The charges, to my knowledge, began with my active campaign against untouchability. This was when it was included in the congress programme and I began to address crowds on the subject and insisted on having Harijans at meetings and in the Ashram. It was then that some Sanatanists, who used to help me and befriend me, broke with me and began a campaign of vilification. Later, a very high-placed Englishman joined the Chorus. He picked out my freedom with women and showed up my 'saintliness' as sinfulness. In this chorus there were also one or two well-known Indians. During the Round Table Conference American Journals indulged in cruel caricatures of me. Mirabai who used to look after me was the target of their attack. As far as I could understand Mr. Thompson, who knows the gentlemen who have been behind these charges, my letters to Premaben Kantak, who is a member of the Sabarmati Ashram, have also been used to prove my depravity. She is a graduate and worker of proved merit. She used to ask questions relating to brahmacharya and other topics. I sent her full replies. She thought they might be of general use and she published them with my permission. I hold them to be absolutely innocent and pure.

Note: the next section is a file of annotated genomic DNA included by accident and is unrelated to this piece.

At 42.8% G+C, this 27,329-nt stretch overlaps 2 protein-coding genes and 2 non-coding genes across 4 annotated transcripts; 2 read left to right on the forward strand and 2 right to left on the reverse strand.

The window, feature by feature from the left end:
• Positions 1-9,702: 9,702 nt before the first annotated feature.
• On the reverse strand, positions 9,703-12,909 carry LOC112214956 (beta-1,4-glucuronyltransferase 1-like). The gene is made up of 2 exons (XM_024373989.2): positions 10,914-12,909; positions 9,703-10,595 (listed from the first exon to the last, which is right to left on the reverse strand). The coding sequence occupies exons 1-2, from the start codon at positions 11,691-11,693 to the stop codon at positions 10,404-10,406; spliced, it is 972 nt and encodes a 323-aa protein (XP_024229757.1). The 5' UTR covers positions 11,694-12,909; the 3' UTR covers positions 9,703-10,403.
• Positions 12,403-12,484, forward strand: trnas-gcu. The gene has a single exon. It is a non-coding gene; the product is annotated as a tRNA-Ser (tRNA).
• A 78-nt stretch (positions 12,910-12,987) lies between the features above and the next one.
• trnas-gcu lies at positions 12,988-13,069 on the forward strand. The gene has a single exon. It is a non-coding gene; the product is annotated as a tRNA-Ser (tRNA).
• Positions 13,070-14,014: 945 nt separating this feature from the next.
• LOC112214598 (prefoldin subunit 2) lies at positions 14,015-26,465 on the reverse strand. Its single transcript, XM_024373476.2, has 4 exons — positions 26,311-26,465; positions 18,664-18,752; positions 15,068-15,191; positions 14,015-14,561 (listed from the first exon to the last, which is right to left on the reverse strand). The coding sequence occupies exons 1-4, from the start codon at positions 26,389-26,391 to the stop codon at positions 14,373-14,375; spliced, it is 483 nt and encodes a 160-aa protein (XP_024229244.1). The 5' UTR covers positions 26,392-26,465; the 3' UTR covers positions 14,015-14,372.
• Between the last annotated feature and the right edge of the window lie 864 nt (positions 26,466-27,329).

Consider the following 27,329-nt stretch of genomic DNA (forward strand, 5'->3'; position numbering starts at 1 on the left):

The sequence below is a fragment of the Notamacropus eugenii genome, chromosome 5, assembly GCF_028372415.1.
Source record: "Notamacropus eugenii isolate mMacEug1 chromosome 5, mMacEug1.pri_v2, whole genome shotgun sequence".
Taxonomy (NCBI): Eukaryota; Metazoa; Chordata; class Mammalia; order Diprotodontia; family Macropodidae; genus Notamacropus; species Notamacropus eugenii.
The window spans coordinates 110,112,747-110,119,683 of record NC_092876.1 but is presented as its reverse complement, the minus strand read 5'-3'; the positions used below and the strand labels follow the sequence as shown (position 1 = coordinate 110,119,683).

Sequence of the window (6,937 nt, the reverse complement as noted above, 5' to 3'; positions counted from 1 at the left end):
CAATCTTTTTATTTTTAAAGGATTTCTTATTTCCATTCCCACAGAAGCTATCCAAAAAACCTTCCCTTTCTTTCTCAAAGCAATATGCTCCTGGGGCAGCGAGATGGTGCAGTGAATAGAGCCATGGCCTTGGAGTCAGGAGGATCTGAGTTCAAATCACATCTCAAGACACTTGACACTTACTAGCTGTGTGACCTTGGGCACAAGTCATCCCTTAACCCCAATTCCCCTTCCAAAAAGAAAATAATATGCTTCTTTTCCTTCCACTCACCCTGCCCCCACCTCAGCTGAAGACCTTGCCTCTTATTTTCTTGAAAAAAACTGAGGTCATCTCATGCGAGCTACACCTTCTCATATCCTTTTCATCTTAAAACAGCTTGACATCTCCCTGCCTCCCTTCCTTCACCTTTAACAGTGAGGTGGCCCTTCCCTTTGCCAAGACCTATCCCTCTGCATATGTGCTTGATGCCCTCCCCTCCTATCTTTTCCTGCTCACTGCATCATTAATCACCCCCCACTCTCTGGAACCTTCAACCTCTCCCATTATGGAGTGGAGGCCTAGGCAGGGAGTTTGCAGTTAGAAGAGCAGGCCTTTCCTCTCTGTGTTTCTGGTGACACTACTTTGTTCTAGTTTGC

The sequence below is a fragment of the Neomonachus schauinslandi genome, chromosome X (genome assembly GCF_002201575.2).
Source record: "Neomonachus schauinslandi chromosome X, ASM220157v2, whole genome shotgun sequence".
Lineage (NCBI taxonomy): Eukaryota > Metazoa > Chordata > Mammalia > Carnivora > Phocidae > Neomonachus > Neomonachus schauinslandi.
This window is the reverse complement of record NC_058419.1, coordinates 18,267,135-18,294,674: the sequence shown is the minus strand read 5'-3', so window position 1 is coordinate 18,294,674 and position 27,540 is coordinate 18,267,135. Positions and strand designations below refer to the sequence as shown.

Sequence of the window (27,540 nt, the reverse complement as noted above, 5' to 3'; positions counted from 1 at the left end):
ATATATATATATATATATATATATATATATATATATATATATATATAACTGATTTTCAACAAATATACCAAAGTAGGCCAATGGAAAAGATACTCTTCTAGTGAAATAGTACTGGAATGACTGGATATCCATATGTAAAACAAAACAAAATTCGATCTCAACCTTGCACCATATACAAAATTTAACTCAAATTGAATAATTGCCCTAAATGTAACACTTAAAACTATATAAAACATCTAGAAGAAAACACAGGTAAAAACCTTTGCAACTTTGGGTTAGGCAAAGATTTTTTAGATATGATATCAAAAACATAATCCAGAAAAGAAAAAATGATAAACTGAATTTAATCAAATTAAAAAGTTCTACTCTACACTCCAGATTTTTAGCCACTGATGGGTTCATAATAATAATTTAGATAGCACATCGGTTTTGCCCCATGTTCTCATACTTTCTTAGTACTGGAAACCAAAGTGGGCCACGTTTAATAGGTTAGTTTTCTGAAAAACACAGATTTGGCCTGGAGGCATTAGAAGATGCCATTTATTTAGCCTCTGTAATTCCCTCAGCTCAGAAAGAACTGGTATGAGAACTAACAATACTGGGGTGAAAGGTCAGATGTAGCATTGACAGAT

Hitherto I have ignored these charges. But Mr. Thompson's talks about them and the importunity of the Gujarati correspondents, who say the indictment sent by them is but a sample of what is being said about me, impel me to repudiate them. I have no secrets of my own in this life. I have owned my weaknesses. If I were sensually inclined, I would have the courage to make the confession. It was when I developed detestation of sensual connection even with my own wife and had sufficiently tested myself that I took the vow of Brahmacharya in 1906, and that for the sake of better dedication to the service of the country. From that day began my open life. I do not remember having ever slept or remained with my own wife or other women with closed doors except for the occasions referred to in my writings in Young India and Navajivan. Those were black nights with me. But as I have said repeatedly God has saved me in spite of myself. I claim no credit for any virtue that I may possess. He is for me the Giver of all good and has saved me for His service.